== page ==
Stock markets couldn't sustain their midday surge, and the Dow Jones Industrial Average and the S&P 500 both fell into negative territory in late trading. As of 3:15 p.m. EST, the Dow is down 0.06% for the day, while the S&P 500 has lost 0.11%.
Economic news was light today, and even some encouraging corporate news didn't get investors excited. The Walt Disney Company (NYSE:DIS) released financial results after the close yesterday, revealing earnings of $0.79 per share versus estimates of $0.76. The company's revenue was also up 5%, and CEO Bob Iger announced that there would be new Star Wars movies outside of the nine George Lucas had originally planned. Disney clearly isn't messing around after its $4 billion acquisition of Lucasfilm late last year. Still, the stock was only up 0.6%.
3M Co (NYSE:MMM) announced an 8% increase in its dividend to $0.635 per share and a $7.5 billion share buyback program. This isn't an earth-shattering move, considering that 3M has now increased its dividend for 55 straight years, but it is a bullish indication for the market.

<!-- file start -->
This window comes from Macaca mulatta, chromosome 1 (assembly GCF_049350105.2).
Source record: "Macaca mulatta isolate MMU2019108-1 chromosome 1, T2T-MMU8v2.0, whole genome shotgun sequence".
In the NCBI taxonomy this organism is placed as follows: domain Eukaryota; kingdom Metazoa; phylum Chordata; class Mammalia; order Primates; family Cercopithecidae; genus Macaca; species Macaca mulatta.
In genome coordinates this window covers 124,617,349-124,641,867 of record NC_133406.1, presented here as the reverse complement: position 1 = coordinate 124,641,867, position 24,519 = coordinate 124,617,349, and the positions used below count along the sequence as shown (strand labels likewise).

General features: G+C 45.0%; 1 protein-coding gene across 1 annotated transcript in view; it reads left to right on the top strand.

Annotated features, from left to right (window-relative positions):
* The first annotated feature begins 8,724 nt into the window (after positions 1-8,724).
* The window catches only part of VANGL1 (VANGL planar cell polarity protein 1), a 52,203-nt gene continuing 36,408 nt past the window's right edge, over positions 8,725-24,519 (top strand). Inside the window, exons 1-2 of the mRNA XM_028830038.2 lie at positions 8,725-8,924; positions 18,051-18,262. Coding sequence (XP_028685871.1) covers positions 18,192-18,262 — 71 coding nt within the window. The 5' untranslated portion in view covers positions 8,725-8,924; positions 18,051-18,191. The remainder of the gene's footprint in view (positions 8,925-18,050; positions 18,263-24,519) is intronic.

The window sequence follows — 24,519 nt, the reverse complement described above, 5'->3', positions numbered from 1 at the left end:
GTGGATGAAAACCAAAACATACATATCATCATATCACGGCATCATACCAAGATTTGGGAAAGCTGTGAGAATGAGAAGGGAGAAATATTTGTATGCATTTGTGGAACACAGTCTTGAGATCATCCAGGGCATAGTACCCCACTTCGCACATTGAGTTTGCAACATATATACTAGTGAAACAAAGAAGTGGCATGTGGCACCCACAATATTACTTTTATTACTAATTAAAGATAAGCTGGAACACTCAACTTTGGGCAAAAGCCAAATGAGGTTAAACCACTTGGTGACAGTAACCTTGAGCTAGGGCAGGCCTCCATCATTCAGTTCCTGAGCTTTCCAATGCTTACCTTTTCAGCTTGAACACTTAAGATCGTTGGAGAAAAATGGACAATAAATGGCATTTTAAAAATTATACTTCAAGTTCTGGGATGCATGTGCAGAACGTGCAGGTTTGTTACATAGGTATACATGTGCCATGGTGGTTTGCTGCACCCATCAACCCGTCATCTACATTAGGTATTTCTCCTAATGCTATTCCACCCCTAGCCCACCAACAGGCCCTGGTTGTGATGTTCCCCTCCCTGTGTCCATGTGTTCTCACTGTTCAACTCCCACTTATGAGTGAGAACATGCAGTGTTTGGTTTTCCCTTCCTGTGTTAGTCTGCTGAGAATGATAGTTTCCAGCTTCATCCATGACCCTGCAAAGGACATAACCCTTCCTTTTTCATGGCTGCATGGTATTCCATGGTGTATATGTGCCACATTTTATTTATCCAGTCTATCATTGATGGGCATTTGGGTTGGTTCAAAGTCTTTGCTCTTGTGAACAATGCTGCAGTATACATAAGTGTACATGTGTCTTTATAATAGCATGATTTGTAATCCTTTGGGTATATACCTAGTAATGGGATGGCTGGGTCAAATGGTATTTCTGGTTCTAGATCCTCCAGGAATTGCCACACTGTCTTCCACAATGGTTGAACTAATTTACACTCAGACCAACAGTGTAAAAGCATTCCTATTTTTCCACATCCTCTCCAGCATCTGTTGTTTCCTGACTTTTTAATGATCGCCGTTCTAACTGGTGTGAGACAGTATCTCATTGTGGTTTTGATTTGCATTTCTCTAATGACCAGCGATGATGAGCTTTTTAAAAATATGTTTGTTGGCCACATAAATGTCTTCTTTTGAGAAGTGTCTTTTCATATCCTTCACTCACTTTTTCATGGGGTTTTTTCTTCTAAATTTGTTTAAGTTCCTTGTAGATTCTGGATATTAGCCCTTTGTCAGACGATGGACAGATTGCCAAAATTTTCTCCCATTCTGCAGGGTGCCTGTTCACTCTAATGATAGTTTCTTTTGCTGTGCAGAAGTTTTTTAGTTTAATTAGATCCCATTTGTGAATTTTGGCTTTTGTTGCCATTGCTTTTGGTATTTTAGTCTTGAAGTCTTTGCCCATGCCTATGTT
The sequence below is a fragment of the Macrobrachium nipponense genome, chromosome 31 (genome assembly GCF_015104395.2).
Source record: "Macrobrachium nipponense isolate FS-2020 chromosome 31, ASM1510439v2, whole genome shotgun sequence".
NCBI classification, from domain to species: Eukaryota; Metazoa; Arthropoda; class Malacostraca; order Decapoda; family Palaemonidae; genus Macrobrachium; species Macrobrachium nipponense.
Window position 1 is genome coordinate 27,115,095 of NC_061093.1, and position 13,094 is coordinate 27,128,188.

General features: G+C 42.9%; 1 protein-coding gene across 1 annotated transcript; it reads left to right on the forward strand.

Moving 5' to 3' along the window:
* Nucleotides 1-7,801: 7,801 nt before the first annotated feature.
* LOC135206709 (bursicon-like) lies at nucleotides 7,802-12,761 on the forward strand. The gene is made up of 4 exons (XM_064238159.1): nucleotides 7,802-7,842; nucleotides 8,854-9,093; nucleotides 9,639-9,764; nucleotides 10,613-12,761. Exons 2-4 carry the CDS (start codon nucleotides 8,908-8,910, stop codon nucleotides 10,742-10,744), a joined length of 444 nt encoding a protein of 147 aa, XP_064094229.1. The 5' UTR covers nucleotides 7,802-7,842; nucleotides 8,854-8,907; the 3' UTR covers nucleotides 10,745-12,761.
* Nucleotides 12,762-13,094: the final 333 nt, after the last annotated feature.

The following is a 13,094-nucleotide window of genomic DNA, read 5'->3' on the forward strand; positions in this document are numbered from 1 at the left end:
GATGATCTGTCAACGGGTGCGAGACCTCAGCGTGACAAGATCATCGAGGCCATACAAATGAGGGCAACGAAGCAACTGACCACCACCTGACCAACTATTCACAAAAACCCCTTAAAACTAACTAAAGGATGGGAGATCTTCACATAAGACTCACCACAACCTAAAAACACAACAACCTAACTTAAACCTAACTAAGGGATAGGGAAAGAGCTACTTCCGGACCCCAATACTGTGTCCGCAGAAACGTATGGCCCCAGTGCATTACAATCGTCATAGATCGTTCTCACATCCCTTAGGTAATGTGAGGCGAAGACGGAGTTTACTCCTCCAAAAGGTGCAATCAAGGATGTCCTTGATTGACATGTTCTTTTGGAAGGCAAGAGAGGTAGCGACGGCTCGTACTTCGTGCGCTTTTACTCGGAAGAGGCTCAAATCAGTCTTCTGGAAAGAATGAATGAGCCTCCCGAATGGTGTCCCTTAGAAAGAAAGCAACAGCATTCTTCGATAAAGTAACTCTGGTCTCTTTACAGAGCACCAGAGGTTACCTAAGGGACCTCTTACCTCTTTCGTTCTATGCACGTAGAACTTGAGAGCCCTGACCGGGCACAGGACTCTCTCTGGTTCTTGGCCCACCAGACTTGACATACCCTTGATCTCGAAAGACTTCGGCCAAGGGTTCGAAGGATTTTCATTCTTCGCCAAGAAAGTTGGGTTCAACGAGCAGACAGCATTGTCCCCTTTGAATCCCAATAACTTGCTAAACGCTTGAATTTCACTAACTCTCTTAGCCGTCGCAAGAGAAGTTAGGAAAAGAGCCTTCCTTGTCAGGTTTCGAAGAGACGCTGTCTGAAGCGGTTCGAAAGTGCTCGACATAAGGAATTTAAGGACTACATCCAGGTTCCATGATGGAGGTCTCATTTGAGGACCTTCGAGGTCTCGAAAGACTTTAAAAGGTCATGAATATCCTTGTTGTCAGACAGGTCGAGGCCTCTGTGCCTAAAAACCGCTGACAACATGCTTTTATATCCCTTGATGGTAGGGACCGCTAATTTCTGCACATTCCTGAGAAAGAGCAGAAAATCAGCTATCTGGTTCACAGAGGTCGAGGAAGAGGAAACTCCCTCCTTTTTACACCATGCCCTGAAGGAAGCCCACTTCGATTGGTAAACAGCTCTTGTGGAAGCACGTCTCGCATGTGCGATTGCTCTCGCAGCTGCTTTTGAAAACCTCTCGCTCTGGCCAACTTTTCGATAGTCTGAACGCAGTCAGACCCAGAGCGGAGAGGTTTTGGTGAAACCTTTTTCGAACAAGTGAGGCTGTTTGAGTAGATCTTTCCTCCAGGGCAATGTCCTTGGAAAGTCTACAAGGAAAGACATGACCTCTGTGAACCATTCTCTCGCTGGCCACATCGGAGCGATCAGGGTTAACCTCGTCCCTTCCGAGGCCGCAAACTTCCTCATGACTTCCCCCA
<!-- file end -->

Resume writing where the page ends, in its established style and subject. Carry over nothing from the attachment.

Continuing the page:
With more than 50,000 products, 3M plays a role in making everything from computers to power cables. A long history of invention and innovation has driven the company to its wide reach, but a focus on operational efficiency may be hurting the creative culture that once created Scotch Tape and the Post-It Note. A new leader has taken over, vowing to return innovation to the forefront. Does this mean the stock will once again become a growth stock, rather than just a dividend? Find out whether 3M has what it takes to pull it off in The Motley Fool's comprehensive new research report on the company. As an added bonus, you'll receive a full year of updates and guidance as news develops, so don't miss out -- simply click here now to claim your copy today.
In the commodities market, oil fell nearly $2 per barrel and then quickly rebounded after an inventory report was released. Crude supplies were up 2.6 million barrels last week, according to the U.S. Energy Information Administration, but analysts had expected an even larger jump of 3 million barrels. A report from the American Petroleum Institute yesterday showed a 3.6 million-barrel rise in inventory, so the lower number from the EIA eased some fears for the short term.